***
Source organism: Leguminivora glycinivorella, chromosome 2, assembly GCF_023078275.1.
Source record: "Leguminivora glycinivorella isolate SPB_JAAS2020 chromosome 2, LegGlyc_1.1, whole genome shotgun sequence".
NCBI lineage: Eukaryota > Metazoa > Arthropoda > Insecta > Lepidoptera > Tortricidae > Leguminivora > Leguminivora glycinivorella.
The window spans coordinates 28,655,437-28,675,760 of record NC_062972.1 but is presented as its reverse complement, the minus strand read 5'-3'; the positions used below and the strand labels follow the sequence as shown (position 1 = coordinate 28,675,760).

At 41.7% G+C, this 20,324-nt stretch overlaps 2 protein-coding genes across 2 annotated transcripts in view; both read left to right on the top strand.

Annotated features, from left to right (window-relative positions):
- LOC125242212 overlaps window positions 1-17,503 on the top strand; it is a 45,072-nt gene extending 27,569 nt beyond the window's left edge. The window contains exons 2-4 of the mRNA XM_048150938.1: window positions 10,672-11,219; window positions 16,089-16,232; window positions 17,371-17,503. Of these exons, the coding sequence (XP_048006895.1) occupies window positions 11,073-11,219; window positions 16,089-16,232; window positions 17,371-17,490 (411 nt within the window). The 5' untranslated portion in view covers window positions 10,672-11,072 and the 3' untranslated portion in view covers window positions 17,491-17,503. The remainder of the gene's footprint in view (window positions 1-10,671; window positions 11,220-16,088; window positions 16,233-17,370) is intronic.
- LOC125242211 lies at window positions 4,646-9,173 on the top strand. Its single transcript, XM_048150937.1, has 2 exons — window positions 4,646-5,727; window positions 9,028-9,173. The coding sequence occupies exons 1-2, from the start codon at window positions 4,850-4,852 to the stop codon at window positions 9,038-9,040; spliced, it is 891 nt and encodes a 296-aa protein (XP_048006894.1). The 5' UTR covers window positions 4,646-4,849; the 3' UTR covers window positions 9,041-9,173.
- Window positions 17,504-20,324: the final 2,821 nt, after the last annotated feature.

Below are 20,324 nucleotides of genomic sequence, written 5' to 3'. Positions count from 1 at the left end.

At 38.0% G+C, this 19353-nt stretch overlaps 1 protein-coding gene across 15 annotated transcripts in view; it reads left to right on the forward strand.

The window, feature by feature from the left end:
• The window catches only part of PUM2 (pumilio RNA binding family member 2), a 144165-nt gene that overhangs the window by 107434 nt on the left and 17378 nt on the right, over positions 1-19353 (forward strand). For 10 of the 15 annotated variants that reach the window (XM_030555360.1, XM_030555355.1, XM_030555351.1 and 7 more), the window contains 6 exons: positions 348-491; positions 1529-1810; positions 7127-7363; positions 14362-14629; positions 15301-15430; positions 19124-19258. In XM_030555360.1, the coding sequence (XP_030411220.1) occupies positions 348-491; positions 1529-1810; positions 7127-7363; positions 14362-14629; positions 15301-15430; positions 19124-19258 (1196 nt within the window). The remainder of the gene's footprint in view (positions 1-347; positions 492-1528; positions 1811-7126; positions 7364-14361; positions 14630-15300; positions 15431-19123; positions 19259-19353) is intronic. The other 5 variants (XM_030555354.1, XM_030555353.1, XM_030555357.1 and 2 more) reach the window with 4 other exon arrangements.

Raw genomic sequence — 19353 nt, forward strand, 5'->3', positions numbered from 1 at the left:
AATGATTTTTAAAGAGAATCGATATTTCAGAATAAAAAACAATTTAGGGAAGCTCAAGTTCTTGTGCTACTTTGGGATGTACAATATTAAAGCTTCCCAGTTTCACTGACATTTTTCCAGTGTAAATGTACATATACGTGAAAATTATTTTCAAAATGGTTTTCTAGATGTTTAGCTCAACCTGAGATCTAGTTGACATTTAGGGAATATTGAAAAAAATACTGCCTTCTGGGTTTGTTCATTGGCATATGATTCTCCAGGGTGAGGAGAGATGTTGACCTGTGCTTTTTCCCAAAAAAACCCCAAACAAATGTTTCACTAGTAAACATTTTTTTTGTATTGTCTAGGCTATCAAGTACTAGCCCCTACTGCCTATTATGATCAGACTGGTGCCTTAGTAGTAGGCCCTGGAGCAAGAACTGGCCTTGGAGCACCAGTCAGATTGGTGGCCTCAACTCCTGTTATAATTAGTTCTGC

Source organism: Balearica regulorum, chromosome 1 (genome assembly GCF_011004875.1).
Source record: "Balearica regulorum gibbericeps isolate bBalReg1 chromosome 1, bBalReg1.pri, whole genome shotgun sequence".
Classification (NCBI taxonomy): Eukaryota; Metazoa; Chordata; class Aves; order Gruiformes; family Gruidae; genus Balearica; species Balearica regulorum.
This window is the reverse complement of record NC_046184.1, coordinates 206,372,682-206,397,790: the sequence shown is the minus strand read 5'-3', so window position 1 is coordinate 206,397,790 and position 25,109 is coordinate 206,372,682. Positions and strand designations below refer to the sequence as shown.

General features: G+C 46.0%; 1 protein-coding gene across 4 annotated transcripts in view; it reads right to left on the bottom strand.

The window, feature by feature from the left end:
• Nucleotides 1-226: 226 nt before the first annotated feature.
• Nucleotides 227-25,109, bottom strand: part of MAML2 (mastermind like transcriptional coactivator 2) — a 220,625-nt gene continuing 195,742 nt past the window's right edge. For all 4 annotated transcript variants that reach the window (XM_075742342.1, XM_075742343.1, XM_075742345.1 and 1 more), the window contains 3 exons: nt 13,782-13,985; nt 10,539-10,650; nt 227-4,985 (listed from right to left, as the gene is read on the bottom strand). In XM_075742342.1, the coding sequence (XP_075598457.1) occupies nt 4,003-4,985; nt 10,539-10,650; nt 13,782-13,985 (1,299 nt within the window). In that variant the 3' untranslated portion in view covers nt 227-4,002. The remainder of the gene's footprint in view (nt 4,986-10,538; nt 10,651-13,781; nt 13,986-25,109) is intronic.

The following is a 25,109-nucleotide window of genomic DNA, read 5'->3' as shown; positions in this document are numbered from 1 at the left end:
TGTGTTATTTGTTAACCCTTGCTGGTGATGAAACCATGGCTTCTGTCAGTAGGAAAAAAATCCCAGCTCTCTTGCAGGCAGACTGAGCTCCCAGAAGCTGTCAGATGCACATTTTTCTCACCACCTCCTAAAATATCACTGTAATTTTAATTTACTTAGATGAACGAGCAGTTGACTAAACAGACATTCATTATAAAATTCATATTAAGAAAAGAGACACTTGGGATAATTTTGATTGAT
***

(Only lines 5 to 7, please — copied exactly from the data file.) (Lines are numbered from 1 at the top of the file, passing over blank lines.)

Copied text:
At 41.7% G+C, this 20,324-nt stretch overlaps 2 protein-coding genes across 2 annotated transcripts in view; both read left to right on the top strand.

Annotated features, from left to right (window-relative positions):
- LOC125242212 overlaps window positions 1-17,503 on the top strand; it is a 45,072-nt gene extending 27,569 nt beyond the window's left edge. The window contains exons 2-4 of the mRNA XM_048150938.1: window positions 10,672-11,219; window positions 16,089-16,232; window positions 17,371-17,503. Of these exons, the coding sequence (XP_048006895.1) occupies window positions 11,073-11,219; window positions 16,089-16,232; window positions 17,371-17,490 (411 nt within the window). The 5' untranslated portion in view covers window positions 10,672-11,072 and the 3' untranslated portion in view covers window positions 17,491-17,503. The remainder of the gene's footprint in view (window positions 1-10,671; window positions 11,220-16,088; window positions 16,233-17,370) is intronic.